Canadian keeper readies for Great Britain


VANCOUVER, British Columbia — In the morning and again each night, Erin McLeod recites Buddhist quotes with Canadian teammate Robyn Gayle and then takes a moment to meditate.

It’s all part of her new approach as goalkeeper for the host nation in the Women’s World Cup.

“I have a tendency to take on too much, so for me a big part of being calm is I do a lot of meditation,” McLeod said. “You kind of like to step away from the actual anxiety and pressure.”

At 32, McLeod is playing in her third World Cup, and the last one was far from memorable as Canada finished dead last in the 16-nation field. She experienced the heartbreak of losing 4-3 to the U.S. in the Olympic semifinal at the 2012 London Games before the Canadians earned bronze.

Now, eighth-ranked Canada — led by McLeod’s booming voice in goal — heads into a quarterfinal Saturday against No. 6 England at BC Place. The Canadians want much more.

“We’ve been preparing for this moment for years,” McLeod said.

Soccer is hardly her lone love. She sings, draws and paints on wood. She serves as an ambassador for Vancouver-based clothing company Peau De Loup — and as team fashion consultant.

She’s also openly gay, describing herself as an LGBT activist on her Twitter page. McLeod, who grew up in St. Albert, Alberta, outside Edmonton, considers it her role to help support and inspire young girls while promoting inclusion.

“As I get older I realize how important it is to be true to exactly who you are — and to have the courage to be just that — so that all young people can grow up in a world that is accepting of all people — lesbian, gay, bisexual, transgendered, or heterosexual,” she writes on her Web site. “No matter what I do — when I feel I can be free to be me, I know I can do anything.”

She hopes that is winning a World Cup title.

These days, she is happy to say she strikes a better balance between soccer and her wide range of other interests.

“Now I have art and fashion,” she said. “It’s about being selective and making sure things aren’t a distraction.”

A member of the national team since 2007, McLeod is someone coach John Herdman has counted on as he developed a program that includes mental training with sports psychologists.

“She’s one of those players running the off-field leadership group, and I mean running it,” Herdman said. “She’s connecting this group behind the scenes at an emotional level. She’s trying to build those deeper layers of connection where it’s not superficial and players genuinely, genuinely care about each other. She’s pushing that, so she takes a lot of time and pride in a strong Canadian group.”

McLeod only had to make six saves in Canada’s three group-stage matches, then two more late in a 1-0 victory against Switzerland in the round of 16.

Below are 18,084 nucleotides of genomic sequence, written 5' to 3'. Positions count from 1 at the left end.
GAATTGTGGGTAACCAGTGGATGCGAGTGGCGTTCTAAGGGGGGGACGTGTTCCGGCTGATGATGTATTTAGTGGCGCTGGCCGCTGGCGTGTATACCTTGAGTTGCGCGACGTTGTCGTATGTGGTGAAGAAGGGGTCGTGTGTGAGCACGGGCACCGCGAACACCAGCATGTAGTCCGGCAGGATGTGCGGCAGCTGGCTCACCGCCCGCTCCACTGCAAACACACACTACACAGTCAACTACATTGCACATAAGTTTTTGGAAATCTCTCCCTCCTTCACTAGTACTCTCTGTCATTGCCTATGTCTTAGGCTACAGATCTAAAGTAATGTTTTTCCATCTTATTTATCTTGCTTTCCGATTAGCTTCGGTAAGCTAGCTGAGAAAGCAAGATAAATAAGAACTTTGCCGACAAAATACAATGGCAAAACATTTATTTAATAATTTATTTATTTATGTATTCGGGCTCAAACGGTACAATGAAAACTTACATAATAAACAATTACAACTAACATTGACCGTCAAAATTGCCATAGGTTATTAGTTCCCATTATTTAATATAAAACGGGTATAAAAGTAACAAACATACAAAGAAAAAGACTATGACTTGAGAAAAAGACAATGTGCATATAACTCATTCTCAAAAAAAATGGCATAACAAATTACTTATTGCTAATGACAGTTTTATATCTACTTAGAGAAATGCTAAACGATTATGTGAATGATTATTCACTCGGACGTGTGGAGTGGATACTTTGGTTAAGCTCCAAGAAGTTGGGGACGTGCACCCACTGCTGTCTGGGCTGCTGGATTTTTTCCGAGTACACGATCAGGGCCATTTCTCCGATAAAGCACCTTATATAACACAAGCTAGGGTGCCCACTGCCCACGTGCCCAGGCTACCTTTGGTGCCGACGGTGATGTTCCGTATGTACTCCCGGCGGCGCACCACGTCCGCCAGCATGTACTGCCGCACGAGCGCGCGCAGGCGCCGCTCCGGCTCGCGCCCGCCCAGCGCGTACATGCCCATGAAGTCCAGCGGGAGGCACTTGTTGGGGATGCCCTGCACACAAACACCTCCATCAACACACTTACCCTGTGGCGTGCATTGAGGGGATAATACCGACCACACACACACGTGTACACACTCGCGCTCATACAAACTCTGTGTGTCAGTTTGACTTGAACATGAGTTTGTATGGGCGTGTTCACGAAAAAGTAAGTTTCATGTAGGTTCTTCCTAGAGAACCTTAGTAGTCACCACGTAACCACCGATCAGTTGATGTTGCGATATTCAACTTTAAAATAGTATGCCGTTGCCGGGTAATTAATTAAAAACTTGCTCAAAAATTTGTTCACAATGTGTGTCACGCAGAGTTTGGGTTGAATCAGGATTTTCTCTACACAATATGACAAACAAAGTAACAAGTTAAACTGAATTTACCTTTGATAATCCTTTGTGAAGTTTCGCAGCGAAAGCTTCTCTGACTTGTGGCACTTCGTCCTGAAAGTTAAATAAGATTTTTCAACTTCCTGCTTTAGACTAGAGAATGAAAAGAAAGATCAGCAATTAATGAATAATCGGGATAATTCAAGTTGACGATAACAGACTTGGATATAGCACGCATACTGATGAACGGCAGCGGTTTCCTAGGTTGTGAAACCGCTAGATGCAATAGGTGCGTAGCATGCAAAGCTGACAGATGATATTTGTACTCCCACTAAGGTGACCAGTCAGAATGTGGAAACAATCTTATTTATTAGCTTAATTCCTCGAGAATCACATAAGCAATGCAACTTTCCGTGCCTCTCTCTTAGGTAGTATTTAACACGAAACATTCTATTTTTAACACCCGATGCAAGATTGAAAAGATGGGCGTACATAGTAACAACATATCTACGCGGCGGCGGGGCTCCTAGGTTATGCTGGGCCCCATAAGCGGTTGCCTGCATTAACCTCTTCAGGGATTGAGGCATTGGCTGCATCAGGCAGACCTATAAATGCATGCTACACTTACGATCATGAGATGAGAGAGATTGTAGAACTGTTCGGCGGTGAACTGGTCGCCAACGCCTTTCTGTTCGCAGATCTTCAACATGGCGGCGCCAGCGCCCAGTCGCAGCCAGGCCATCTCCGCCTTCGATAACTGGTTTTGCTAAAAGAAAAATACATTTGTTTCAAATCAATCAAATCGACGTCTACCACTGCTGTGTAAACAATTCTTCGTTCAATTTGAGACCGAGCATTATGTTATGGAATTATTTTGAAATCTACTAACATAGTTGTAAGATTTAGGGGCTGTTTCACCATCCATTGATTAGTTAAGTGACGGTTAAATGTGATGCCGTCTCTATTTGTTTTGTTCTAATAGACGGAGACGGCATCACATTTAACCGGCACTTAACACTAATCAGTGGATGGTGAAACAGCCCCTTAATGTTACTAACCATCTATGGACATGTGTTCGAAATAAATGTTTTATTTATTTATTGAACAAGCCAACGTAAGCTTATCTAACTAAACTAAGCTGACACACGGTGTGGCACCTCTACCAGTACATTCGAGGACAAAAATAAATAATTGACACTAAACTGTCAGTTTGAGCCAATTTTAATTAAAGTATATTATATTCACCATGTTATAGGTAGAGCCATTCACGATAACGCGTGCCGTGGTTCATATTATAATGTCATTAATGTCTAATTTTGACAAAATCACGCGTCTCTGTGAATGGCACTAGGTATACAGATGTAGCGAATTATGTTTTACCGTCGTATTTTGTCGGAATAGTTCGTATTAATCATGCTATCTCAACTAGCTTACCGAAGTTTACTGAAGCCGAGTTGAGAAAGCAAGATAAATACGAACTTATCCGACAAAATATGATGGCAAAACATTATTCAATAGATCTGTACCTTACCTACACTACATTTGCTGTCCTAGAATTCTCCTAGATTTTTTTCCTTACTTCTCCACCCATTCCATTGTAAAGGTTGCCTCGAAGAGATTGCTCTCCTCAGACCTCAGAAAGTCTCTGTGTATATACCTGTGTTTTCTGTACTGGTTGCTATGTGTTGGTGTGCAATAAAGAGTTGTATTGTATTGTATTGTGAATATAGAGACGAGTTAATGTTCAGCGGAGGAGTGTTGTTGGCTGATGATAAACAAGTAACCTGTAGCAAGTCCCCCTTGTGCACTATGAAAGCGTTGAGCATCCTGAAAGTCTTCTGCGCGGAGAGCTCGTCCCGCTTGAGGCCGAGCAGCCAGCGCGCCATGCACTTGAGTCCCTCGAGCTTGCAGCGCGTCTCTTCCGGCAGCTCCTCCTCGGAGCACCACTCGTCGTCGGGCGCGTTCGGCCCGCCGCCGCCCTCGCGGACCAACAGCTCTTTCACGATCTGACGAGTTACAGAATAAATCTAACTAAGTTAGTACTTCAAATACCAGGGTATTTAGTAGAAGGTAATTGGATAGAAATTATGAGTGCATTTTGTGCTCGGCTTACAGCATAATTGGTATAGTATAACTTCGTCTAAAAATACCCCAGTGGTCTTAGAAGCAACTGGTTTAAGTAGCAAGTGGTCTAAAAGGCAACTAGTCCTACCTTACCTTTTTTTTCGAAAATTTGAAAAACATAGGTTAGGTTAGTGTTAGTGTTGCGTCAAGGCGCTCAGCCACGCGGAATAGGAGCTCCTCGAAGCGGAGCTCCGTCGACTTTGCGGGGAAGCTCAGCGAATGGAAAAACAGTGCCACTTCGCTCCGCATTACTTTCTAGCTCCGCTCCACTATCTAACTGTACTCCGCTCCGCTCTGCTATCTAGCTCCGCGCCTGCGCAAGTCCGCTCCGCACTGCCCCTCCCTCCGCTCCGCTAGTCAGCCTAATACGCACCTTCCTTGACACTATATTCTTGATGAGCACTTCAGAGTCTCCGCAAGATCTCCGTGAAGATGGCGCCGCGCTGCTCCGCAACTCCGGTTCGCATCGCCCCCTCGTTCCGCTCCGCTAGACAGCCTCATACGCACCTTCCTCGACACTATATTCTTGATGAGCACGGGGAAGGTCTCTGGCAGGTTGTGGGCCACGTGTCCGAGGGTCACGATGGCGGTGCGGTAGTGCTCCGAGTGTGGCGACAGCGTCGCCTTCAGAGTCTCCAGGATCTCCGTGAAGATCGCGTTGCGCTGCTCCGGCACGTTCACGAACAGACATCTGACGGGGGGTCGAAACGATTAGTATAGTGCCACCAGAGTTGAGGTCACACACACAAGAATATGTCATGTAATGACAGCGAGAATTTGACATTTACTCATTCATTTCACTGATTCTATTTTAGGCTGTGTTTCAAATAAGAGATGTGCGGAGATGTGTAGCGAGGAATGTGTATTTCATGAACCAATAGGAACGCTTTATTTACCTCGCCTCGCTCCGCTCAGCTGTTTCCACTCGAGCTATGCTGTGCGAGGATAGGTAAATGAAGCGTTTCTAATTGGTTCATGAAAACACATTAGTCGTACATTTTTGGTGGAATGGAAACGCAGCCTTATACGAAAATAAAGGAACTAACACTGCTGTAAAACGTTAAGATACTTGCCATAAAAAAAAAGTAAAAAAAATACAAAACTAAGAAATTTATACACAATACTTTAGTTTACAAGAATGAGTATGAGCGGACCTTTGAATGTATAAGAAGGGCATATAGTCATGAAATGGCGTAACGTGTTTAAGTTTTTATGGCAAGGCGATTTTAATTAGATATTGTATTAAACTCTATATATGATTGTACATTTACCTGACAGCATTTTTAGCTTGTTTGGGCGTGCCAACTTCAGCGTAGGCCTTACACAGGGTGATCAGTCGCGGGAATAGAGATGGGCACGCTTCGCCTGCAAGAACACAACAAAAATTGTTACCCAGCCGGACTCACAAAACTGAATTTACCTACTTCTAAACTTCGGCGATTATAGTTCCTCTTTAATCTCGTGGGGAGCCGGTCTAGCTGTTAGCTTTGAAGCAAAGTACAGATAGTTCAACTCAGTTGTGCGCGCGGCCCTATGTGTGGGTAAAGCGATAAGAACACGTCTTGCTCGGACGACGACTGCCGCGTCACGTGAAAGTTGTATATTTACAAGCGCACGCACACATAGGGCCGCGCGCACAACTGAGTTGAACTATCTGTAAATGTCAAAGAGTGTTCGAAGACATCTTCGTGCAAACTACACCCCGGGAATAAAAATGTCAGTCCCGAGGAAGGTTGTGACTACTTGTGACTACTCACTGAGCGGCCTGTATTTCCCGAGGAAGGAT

Aside from all the sure-handed saves and leaping punches, she motivates her teammates in little ways that make a big difference.

“We’ve been great friends for 12 to 13 years and that was one of the areas of the game that she wanted to master,” backup goalkeeper Karina LeBlanc said. “It was more about her wanting to be present and trusting in her ability and she’s done that to a whole different level. She’s one of the best, if not the best, goalkeepers in the world.”

McLeod looks back to the London Olympics as paving the way for Canada’s run in the World Cup now.

The Canadians lost 4-3 to the United States in a thrilling semifinal, with Alex Morgan scoring the winning goal in the 123rd minute after Canada led three times on goals by Christine Sinclair.

“Specifically the U.S. game really just changed the way Canadians followed sport,” McLeod said. “Everybody was totally heartbroken with us after that game. Because of that, people rallied behind us and since that moment we’ve had some pretty hardcore fans. Our goal throughout this tournament is that it’s not just a one-time thing. I think we’ve already proved it’s not a one-time thing, and we want to continue to grow the love of the game in Canada. …

“The amount of change there has been in this sport in my lifetime in this sport has been pretty unbelievable and I’m just proud that it’s happening in Canada.”

Whatever the result Saturday, McLeod is comfortable with all of her various accomplishments.

“At the end of the day it’s about being a good person and being proud of who you are,” McLeod said. “Once you have that kind of sorted out and you’re at peace with yourself, you can basically do anything on the field. It’s been a long search.”

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